What is an FTP site?

An FTP site is a server for uploading and downloading files using the File Transfer Protocol. It's widely used by web admins to transfer files to a server and by organizations for automated transfers between sites. FTP operates via a client-server model on TCP/IP, ensuring reliable, secure data exchange.
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An FTP site is a server that enables you to upload and download files through the File Transfer Protocol (FTP). Many people use FTP sites to move large files or numerous files from one computer system to another across a network.

For instance, web administrators commonly use FTP sites to upload web pages and associated files from a local computer to a web server. Some organizations also use FTP sites to carry out automated site-to-site file transfers, also known as server-to-server. In cases like this, each organization would have its own FTP site.

ftp site

How does file transfer protocol or FTP work?

The FTP protocol operates on a client-server model, where each FTP client initiates a connection with an FTP server. FTP servers typically listen on port 21. So, when an FTP client attempts to connect to a server, it does so at that server port number.

Every FTP connection consists of a command channel and a data channel. The FTP channel is where commands and responses to those commands are sent. The data channel is where the actual files go.

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When we say that an FTP client initiates a connection with an FTP server, this takes place over the command channel. So, before any data connection can be established and any file transfer can ever happen, a command channel connection has to be established.

FTP transfers are carried out in either active mode or passive mode. In active mode, the FTP server initiates the data channel connection to the FTP client. In passive mode, the client initiates the data channel connection to the server. It’s important to understand the differences between active and passive FTP because you need to consider these when configuring your firewalls.

The FTP protocol runs on the Internet/Transmission Control Protocol (TCP/IP). TCP/IP provides reliable, connection-oriented communication. Thus, data packets are delivered in order and without errors. TCP/IP helps ensure that FTP carries out file transfers with minimal risk of data loss or corruption.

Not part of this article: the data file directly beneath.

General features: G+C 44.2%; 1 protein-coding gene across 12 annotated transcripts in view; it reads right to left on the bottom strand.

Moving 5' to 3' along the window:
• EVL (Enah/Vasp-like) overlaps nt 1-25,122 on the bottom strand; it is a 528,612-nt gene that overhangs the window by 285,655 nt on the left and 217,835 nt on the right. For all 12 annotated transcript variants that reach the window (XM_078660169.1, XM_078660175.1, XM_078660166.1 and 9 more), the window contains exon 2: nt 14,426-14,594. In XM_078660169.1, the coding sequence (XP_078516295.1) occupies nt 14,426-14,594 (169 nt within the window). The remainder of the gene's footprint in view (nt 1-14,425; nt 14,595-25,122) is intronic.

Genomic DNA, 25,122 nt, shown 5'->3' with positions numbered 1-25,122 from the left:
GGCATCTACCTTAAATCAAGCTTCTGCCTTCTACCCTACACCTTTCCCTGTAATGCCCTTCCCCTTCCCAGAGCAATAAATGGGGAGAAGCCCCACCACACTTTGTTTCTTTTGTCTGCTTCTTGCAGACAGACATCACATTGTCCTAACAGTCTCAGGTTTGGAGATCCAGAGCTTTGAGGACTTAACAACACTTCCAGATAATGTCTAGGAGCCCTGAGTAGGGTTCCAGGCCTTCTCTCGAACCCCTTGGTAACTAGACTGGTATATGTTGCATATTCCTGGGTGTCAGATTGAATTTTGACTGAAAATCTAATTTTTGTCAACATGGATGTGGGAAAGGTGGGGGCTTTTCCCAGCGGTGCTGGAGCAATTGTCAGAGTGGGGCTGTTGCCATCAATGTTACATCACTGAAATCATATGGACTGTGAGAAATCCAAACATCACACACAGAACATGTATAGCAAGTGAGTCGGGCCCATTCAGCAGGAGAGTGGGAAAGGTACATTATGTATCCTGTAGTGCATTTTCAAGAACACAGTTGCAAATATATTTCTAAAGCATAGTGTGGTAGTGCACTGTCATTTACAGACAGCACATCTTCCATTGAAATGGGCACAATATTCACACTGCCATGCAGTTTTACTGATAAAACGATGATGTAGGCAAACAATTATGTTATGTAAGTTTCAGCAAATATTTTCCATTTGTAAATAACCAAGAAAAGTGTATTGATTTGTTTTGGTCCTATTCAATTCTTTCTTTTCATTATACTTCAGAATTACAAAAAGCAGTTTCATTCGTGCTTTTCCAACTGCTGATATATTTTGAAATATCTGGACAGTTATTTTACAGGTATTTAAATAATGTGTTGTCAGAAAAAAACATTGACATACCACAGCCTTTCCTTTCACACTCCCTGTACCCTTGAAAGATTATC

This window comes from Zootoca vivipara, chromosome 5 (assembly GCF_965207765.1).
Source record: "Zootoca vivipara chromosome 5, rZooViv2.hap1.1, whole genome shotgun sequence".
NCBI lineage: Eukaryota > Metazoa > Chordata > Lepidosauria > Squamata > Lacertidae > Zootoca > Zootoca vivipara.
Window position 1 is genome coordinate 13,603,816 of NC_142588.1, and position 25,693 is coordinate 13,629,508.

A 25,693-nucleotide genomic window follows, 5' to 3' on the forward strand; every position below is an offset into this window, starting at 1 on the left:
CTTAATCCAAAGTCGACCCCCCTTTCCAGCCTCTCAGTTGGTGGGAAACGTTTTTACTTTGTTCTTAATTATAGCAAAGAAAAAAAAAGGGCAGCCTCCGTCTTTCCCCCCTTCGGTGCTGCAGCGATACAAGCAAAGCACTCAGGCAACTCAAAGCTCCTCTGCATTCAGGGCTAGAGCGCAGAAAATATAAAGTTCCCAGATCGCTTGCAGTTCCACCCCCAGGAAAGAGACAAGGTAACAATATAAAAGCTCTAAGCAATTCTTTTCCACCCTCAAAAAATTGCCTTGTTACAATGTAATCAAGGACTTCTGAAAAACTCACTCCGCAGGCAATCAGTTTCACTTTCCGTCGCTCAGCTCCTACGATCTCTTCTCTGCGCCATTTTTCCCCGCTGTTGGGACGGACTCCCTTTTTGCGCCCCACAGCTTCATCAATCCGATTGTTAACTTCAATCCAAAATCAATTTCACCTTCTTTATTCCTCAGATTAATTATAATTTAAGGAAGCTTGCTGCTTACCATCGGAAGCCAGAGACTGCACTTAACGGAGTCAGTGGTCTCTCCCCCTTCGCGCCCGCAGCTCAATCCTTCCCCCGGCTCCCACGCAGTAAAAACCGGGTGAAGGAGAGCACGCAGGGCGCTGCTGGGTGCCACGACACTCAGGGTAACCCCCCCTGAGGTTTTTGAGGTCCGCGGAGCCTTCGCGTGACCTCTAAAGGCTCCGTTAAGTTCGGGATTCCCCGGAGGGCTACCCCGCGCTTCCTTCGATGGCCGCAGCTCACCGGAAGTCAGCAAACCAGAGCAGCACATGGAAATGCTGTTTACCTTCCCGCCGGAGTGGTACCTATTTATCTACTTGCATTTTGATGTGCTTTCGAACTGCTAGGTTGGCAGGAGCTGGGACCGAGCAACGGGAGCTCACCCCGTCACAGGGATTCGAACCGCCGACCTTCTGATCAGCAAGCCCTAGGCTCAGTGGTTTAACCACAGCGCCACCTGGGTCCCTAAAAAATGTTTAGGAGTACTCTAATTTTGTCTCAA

Every FTP file transfer involves two endpoints: an FTP client and an FTP server. Let’s discuss these two endpoints next.

How FTP servers work

An FTP server or FTP site provides file transfer services to FTP clients. A single FTP server, also called an FTP host, can simultaneously facilitate the transfer of files for multiple FTP clients. Users can use the server to share files with other users. The server can accept file transfer uploads from clients, store the uploaded files and make the files available for download.

While FTP servers usually listen for FTP client connection requests on port 21, you can use other port numbers. For instance, some admins configure their server to listen on port 990, 2121 or 2120. While using non-standard FTP ports is acceptable, ensure all your users are aware of the port number. Otherwise, they’ll have trouble connecting to your FTP site.

There are various FTP servers in the market. Some are proprietary, while others are open source. Some operating systems also come with a built-in FTP server upon installation. Linux and Windows Server, for instance, have an FTP server included by default.

The best FTP sites aren’t plain FTP servers, though. Rather, they’re multi-protocol managed file transfer (MFT) servers that support FTP and several other file transfer protocols. MFT servers like JSCAPE MFT Server by Redwood come with many security features that enable you to protect your FTP file transfers. They also have automation features that make implementing site-to-site FTP transfers almost effortless. Want a closer look? Request a product demo to see our secure automation features at work.